FCC to push for faster Wi-Fi at airports, other hubs

WASHINGTON Thu Jan 10, 2013 5:45am EST

A traveller walks to his flight at Ronald Reagan National Airport as the sun rises in Washington, September 24, 2008. REUTERS/Jason Reed

A traveller walks to his flight at Ronald Reagan National Airport as the sun rises in Washington, September 24, 2008.

Credit: Reuters/Jason Reed

WASHINGTON (Reuters) - Telecommunications regulators are planning a push to increase Wi-Fi speed in airports, convention centres and other major hubs where travellers often see download speeds slow to a maddening crawl.

Federal Communications Chairman Julius Genachowski said in a speech at the Consumer Electronics Show in Las Vegas on Wednesday that the agency planned to free up unlicensed spectrum in the 5 gigahertz band in order to improve Wi-Fi service both in terms of speed and capacity.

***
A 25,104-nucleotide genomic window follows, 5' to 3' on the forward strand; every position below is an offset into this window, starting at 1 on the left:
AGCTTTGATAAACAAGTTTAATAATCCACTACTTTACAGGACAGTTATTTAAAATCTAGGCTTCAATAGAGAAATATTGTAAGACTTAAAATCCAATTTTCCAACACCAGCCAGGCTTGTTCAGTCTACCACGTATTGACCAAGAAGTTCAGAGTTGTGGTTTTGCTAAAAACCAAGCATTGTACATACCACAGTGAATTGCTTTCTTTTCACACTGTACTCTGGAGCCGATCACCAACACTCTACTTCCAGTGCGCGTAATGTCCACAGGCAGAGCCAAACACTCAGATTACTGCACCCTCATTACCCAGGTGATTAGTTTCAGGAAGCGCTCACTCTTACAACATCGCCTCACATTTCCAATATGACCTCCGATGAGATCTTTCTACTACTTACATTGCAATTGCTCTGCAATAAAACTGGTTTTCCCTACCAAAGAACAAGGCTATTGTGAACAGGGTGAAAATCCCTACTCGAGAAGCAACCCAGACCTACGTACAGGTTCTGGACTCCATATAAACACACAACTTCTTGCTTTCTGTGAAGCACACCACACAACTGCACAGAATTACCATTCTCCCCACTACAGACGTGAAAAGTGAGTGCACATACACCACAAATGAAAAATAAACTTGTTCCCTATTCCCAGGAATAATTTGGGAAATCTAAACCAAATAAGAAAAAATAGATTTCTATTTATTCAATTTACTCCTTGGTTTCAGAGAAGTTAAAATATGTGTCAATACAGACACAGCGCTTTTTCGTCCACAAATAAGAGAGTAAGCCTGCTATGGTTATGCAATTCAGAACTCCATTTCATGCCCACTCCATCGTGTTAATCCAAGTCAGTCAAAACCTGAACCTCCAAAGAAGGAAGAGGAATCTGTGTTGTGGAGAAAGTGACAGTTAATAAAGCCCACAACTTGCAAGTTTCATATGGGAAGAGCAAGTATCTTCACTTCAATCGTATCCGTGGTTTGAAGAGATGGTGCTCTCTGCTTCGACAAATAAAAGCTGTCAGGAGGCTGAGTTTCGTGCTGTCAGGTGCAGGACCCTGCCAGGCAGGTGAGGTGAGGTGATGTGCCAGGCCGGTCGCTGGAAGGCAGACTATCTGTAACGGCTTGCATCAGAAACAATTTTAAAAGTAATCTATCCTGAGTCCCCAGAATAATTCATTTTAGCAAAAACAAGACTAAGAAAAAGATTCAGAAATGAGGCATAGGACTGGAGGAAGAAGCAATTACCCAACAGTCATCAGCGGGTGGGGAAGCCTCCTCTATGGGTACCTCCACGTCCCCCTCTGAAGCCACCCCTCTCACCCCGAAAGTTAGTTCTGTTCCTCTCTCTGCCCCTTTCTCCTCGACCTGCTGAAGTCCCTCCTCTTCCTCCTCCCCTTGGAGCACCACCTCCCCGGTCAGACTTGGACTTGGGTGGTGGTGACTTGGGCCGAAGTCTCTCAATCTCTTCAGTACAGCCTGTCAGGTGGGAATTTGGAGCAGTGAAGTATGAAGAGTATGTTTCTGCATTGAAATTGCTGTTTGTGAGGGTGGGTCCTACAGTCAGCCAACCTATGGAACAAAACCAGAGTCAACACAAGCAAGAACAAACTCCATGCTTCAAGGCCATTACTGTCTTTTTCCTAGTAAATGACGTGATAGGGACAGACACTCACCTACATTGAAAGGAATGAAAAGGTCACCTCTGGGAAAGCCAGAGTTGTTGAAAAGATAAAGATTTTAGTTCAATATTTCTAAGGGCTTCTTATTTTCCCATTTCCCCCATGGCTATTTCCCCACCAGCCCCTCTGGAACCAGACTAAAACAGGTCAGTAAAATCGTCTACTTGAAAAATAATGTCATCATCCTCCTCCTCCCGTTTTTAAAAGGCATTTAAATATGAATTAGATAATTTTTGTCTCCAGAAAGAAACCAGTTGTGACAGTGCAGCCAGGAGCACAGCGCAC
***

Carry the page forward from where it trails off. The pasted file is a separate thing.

It would be the largest block of unlicensed spectrum to be made available for expansion of Wi-Fi since 2003, the FCC said.

"As this spectrum comes on line, we expect it to relieve congested Wi-Fi networks at major hubs like convention centres and airports," said Genachowski, according to a statement from the FCC.

"It will also help in homes as tablets and smartphones proliferate and video use rises," he added. Improved HD video distribution capability will be among the benefits.

Genachowski said that the first steps to free up the spectrum would be taken in February. (Reporting By Diane Bartz; Editing by Bernard Orr)

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